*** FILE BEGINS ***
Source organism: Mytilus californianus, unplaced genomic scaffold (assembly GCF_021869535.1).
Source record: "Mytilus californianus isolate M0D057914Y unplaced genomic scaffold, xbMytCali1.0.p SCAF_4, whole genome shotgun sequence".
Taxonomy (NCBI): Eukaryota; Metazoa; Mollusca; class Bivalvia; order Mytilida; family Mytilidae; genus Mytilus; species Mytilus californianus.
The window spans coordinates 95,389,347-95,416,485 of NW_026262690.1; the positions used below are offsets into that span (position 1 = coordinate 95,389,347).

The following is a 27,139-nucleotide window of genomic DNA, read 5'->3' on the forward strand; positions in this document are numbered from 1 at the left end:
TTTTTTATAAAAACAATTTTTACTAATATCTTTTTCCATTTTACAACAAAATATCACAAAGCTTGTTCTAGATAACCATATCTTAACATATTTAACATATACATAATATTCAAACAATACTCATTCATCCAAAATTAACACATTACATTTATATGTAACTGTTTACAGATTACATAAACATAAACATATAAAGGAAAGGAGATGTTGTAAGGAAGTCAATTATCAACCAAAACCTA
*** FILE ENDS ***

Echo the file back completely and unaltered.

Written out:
Source organism: Mytilus californianus, unplaced genomic scaffold (assembly GCF_021869535.1).
Source record: "Mytilus californianus isolate M0D057914Y unplaced genomic scaffold, xbMytCali1.0.p SCAF_4, whole genome shotgun sequence".
Taxonomy (NCBI): Eukaryota; Metazoa; Mollusca; class Bivalvia; order Mytilida; family Mytilidae; genus Mytilus; species Mytilus californianus.
The window spans coordinates 95,389,347-95,416,485 of NW_026262690.1; the positions used below are offsets into that span (position 1 = coordinate 95,389,347).

The following is a 27,139-nucleotide window of genomic DNA, read 5'->3' on the forward strand; positions in this document are numbered from 1 at the left end:
TTTTTTATAAAAACAATTTTTACTAATATCTTTTTCCATTTTACAACAAAATATCACAAAGCTTGTTCTAGATAACCATATCTTAACATATTTAACATATACATAATATTCAAACAATACTCATTCATCCAAAATTAACACATTACATTTATATGTAACTGTTTACAGATTACATAAACATAAACATATAAAGGAAAGGAGATGTTGTAAGGAAGTCAATTATCAACCAAAACCTA